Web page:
Shara Smith, owner of the Hair School in Port Angeles for the past 30 years, has long been impressed by Mansfield’s work ethic.

After attending the Hair School, “she went for every advanced certification that’s available,” Smith said. “She just has really high standards. What I admire about her most is she just doesn’t take any short cuts. That’s outstanding in this business.”

Mansfield is a woman of integrity who believes in sharing her talents with others who have had a rough time, Smith adds.

Random kindness

Every spring at the Hair School, Smith holds a “random acts of kindness” day, in which stylists give free haircuts all day to women from the Rose House and homeless youth from the Dream Center — an average of 200 people on the one day, for the past 12 years.

Mansfield jumped at the chance to take part, Smith said.

Construction, casinos

Mansfield, 46, has worked in many industries, starting with construction when she was a teenager. Her family moved from Port Angeles to South Lake Tahoe, Calif., before she could finish high school, and she spent the next 17 years putting together blueprints and house plans for building projects. She also worked as a waitress in the gambling casino industry just across the Nevada border.

Divorce disrupted her life and the life of her daughter, Meagan; they moved together back to Mansfield’s home town.

While Meagan was still a teenager, she and her mother enrolled in the Hair School, and then went on to the Hair Academy in Port Hadlock.

Once licensed, both women started out cutting hair at Patti’s Hair Design at Peabody and Front streets in Port Angeles.

For Mansfield, this was a new experience. She’d always worked with men and had male bosses. “I thought, how am I going to work with a bunch of women,” in the close quarters of a hair salon?

“It worked out really well,” Mansfield said, adding that she and Meagan complemented each other at Patti’s.

“She’s a better hair cutter than I am,” Mansfield said. “I would refer my long-haired clients to her, and she would send her short-haired clients to me, since I did more short-and-sassy cuts.”

Meagan, 21, still works at Patti’s, and has built up a clientele in her three years at the salon.

Mansfield, meanwhile, was interested in skin treatments as well as haircuts and color. She’s also earned her esthetician certification along with her cosmetology license.

“I’m artistic, and I’m meticulous; that’s a good thing in this business,” she says.

All of it came together when Mansfield realized she could also earn a teaching certificate from the American Institute of Intradermal Cosmetics.

The Arlington, Texas, institute offers a two-year program for cosmetologists who want to add permanent makeup to their repertoires — and Mansfield knew this was the program for her.

Variety of clients

Permanent makeup allows her to work with a variety of clients: men who want their tattoos gone; older women who have trouble seeing well enough to apply cosmetics; cancer survivors for whom a little color enhancement lifts the spirits.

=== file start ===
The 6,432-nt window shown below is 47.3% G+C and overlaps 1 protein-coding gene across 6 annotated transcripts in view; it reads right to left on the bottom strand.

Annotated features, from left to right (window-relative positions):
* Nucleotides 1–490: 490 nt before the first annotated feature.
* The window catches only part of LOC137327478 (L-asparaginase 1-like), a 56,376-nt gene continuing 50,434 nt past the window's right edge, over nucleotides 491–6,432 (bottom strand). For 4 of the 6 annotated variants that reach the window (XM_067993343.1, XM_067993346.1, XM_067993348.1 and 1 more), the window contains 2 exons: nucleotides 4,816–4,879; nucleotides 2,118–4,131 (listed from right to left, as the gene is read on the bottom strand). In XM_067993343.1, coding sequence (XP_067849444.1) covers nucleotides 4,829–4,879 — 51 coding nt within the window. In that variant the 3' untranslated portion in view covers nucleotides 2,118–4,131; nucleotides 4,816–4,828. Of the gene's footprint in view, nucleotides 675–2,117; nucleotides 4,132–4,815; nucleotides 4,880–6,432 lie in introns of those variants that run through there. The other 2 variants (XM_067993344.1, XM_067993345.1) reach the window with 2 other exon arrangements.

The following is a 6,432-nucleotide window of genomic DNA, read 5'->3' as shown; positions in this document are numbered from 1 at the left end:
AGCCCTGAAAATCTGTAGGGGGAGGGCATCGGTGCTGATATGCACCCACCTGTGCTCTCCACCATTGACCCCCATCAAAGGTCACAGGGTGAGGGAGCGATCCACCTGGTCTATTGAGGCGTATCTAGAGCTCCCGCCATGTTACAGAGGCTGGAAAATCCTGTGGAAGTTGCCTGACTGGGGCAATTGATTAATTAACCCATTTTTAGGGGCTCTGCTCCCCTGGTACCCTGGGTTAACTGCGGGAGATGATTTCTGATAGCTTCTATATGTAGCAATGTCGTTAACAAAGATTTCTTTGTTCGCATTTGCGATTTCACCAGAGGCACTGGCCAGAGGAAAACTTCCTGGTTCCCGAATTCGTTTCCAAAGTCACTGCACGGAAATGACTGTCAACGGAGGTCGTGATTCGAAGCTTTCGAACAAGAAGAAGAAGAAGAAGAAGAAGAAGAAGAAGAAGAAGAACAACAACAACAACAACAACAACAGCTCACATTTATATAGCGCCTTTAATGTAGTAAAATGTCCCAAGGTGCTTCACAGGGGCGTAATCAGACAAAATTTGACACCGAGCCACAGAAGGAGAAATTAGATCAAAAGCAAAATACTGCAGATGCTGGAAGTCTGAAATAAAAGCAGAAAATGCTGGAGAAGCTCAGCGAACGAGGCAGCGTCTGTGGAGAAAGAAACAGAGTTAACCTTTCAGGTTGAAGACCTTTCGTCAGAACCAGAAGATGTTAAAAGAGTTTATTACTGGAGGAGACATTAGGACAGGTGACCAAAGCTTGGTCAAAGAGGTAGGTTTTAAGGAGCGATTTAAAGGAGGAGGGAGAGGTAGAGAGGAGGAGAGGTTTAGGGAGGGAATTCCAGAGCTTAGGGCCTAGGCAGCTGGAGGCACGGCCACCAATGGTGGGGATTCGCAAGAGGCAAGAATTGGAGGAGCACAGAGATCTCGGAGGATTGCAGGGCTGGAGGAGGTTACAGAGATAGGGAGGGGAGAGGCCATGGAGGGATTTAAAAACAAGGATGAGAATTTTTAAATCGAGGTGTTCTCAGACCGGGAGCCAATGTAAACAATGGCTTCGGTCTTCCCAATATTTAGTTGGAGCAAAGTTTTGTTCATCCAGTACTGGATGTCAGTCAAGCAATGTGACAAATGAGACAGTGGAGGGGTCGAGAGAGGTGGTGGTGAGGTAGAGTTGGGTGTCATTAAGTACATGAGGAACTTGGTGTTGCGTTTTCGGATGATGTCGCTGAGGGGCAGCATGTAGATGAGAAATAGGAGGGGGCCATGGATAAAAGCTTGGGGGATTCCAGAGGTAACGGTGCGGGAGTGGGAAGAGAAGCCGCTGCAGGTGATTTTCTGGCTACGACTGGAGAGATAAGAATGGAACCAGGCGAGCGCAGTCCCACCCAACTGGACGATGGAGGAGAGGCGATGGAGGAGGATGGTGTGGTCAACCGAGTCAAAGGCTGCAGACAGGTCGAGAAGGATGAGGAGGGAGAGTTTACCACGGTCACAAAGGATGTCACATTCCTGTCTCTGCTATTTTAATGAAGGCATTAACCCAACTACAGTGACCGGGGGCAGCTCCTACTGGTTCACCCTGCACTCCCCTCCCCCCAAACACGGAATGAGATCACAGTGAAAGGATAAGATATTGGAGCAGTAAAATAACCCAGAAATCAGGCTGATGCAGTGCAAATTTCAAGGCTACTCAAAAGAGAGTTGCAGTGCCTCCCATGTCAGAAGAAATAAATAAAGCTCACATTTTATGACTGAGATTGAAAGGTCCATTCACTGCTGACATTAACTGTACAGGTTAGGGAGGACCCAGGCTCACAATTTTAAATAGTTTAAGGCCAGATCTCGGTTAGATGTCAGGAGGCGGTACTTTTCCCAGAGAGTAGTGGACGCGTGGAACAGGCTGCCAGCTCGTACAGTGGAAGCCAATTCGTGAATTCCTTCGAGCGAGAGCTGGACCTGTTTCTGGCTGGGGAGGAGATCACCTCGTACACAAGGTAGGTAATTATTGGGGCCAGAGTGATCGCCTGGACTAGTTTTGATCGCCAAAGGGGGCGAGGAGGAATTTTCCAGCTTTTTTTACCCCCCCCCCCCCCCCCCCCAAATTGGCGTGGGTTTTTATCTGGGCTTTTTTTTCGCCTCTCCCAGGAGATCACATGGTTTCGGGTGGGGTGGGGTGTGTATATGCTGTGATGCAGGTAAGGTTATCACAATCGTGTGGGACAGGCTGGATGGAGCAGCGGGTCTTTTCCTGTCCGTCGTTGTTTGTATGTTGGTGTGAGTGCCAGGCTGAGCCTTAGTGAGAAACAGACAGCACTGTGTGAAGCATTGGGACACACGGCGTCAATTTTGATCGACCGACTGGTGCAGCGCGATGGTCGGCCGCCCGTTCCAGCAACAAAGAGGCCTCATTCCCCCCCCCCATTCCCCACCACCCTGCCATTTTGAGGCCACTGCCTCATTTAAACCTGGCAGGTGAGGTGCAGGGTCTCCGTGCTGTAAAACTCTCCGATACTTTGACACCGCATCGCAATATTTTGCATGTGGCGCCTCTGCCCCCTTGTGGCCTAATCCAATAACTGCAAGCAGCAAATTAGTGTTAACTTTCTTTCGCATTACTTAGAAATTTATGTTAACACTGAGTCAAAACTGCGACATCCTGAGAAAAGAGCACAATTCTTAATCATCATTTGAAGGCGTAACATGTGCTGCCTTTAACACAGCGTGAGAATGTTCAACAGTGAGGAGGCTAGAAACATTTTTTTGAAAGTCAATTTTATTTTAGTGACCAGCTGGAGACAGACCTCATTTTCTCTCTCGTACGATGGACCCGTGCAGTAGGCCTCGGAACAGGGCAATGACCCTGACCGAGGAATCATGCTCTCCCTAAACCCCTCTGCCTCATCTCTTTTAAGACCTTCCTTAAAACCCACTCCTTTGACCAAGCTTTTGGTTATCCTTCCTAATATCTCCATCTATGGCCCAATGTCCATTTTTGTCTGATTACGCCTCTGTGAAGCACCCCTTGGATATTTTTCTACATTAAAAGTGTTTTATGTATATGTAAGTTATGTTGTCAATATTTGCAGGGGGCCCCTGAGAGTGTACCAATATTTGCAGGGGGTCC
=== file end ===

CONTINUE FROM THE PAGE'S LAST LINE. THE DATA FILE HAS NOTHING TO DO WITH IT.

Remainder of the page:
Camille Frazier of Port Angeles is one such client who came to Mansfield where she now works at Hair Connections, 2937 E. U.S. Highway 101 in Port Angeles. Frazier had Mansfield apply permanent eyeliner: just a thin line, after she lost her eyelashes during treatment for breast cancer.

“She was really patient with me; she went real slow,” Frazier said.

With the new look, “I get compliments all the time.”

And Mansfield “is really good at explaining everything,” as she designs the line and then applies it. “It’s not that it hurts,” Frazier said. The sensation, instead, is “just annoying.”

Pain threshold

Everyone’s pain threshold is different, Mansfield said: She did her own eyebrows without anesthetic, while Meagan needed plenty of the stuff for hers. Most people are at least a little fearful that it’s going to hurt, so they have trouble relaxing. All understandable, Mansfield says.

Then there are those who have no qualms at all. “I’ve had people fall asleep on my table,” she said.

For Mansfield, 2010 has been a year of new beginnings both personal and professional. She married Jim Mansfield in July — “that would be the No. 1 highlight” of the year — and she got her intradermal cosmetics instructor’s license in October.

Another high point came when she did a complete facial makeover for Donna Knifsend, herself in the midst of making a whole set of changes in her life.

“She is an artist,” Knifsend said of Mansfield, and “very dedicated.”

In the new year, Mansfield plans to organize classes for cosmetologists who want to learn permanent makeup, as well as one-on-one training. She already has two students planning to start their studies in February.

“When I do something, I give it my all,” Mansfield says. The artistic aspect of permanent cosmetics, combined with the opportunity to use her gifts to help people feel more self-confident, make this work her passion.

Meanwhile Meagan, over at Patti’s, also knows the effect her handiwork can have.

The best part about doing hair, she said, is simple: “Making people feel better.”